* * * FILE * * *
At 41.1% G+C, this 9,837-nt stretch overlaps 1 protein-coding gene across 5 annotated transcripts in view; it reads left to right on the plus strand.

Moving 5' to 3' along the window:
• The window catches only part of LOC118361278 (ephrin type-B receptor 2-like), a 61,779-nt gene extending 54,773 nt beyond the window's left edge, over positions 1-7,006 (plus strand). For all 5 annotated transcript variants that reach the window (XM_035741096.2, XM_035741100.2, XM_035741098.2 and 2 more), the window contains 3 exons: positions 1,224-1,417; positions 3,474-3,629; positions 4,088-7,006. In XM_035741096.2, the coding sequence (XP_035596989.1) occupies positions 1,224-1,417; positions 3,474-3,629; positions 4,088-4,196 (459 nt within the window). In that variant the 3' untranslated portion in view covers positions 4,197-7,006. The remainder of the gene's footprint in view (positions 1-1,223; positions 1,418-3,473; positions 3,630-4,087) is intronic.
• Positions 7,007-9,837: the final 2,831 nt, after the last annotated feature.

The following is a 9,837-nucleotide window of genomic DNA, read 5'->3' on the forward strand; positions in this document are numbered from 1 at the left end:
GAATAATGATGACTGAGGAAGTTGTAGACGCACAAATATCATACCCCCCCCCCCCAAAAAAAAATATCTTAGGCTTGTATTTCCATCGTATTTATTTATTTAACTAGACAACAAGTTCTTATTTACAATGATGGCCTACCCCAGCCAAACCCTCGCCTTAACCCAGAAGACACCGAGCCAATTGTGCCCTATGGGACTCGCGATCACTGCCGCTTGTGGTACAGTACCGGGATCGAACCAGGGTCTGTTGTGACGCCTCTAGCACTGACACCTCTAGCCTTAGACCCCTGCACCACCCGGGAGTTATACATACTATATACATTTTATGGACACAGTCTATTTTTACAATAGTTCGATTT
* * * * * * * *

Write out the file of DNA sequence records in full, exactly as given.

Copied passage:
At 41.1% G+C, this 9,837-nt stretch overlaps 1 protein-coding gene across 5 annotated transcripts in view; it reads left to right on the plus strand.

Moving 5' to 3' along the window:
• The window catches only part of LOC118361278 (ephrin type-B receptor 2-like), a 61,779-nt gene extending 54,773 nt beyond the window's left edge, over positions 1-7,006 (plus strand). For all 5 annotated transcript variants that reach the window (XM_035741096.2, XM_035741100.2, XM_035741098.2 and 2 more), the window contains 3 exons: positions 1,224-1,417; positions 3,474-3,629; positions 4,088-7,006. In XM_035741096.2, the coding sequence (XP_035596989.1) occupies positions 1,224-1,417; positions 3,474-3,629; positions 4,088-4,196 (459 nt within the window). In that variant the 3' untranslated portion in view covers positions 4,197-7,006. The remainder of the gene's footprint in view (positions 1-1,223; positions 1,418-3,473; positions 3,630-4,087) is intronic.
• Positions 7,007-9,837: the final 2,831 nt, after the last annotated feature.

The following is a 9,837-nucleotide window of genomic DNA, read 5'->3' on the forward strand; positions in this document are numbered from 1 at the left end:
GAATAATGATGACTGAGGAAGTTGTAGACGCACAAATATCATACCCCCCCCCCCCAAAAAAAAATATCTTAGGCTTGTATTTCCATCGTATTTATTTATTTAACTAGACAACAAGTTCTTATTTACAATGATGGCCTACCCCAGCCAAACCCTCGCCTTAACCCAGAAGACACCGAGCCAATTGTGCCCTATGGGACTCGCGATCACTGCCGCTTGTGGTACAGTACCGGGATCGAACCAGGGTCTGTTGTGACGCCTCTAGCACTGACACCTCTAGCCTTAGACCCCTGCACCACCCGGGAGTTATACATACTATATACATTTTATGGACACAGTCTATTTTTACAATAGTTCGATTT